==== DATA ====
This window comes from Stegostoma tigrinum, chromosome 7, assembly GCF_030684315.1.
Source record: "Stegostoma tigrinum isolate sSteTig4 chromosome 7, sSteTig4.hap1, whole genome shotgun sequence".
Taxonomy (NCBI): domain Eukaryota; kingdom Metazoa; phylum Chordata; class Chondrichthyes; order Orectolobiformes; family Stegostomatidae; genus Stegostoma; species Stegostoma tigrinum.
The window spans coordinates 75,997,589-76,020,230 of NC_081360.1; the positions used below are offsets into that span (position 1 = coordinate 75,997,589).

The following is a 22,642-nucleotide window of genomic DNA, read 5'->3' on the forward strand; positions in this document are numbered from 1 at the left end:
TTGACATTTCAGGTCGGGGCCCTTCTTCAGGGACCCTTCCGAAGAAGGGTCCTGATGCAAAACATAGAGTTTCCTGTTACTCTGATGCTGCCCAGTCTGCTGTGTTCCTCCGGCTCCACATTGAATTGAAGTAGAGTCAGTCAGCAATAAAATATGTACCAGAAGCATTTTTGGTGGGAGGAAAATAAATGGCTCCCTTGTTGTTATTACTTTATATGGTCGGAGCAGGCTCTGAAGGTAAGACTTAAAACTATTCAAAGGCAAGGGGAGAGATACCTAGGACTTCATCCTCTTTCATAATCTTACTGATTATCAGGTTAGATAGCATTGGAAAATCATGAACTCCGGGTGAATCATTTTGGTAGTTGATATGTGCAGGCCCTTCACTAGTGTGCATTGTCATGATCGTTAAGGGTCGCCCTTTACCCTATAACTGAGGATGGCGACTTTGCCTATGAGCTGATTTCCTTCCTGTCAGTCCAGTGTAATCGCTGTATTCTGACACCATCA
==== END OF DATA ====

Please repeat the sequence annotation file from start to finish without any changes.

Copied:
This window comes from Stegostoma tigrinum, chromosome 7, assembly GCF_030684315.1.
Source record: "Stegostoma tigrinum isolate sSteTig4 chromosome 7, sSteTig4.hap1, whole genome shotgun sequence".
Taxonomy (NCBI): domain Eukaryota; kingdom Metazoa; phylum Chordata; class Chondrichthyes; order Orectolobiformes; family Stegostomatidae; genus Stegostoma; species Stegostoma tigrinum.
The window spans coordinates 75,997,589-76,020,230 of NC_081360.1; the positions used below are offsets into that span (position 1 = coordinate 75,997,589).

The following is a 22,642-nucleotide window of genomic DNA, read 5'->3' on the forward strand; positions in this document are numbered from 1 at the left end:
TTGACATTTCAGGTCGGGGCCCTTCTTCAGGGACCCTTCCGAAGAAGGGTCCTGATGCAAAACATAGAGTTTCCTGTTACTCTGATGCTGCCCAGTCTGCTGTGTTCCTCCGGCTCCACATTGAATTGAAGTAGAGTCAGTCAGCAATAAAATATGTACCAGAAGCATTTTTGGTGGGAGGAAAATAAATGGCTCCCTTGTTGTTATTACTTTATATGGTCGGAGCAGGCTCTGAAGGTAAGACTTAAAACTATTCAAAGGCAAGGGGAGAGATACCTAGGACTTCATCCTCTTTCATAATCTTACTGATTATCAGGTTAGATAGCATTGGAAAATCATGAACTCCGGGTGAATCATTTTGGTAGTTGATATGTGCAGGCCCTTCACTAGTGTGCATTGTCATGATCGTTAAGGGTCGCCCTTTACCCTATAACTGAGGATGGCGACTTTGCCTATGAGCTGATTTCCTTCCTGTCAGTCCAGTGTAATCGCTGTATTCTGACACCATCA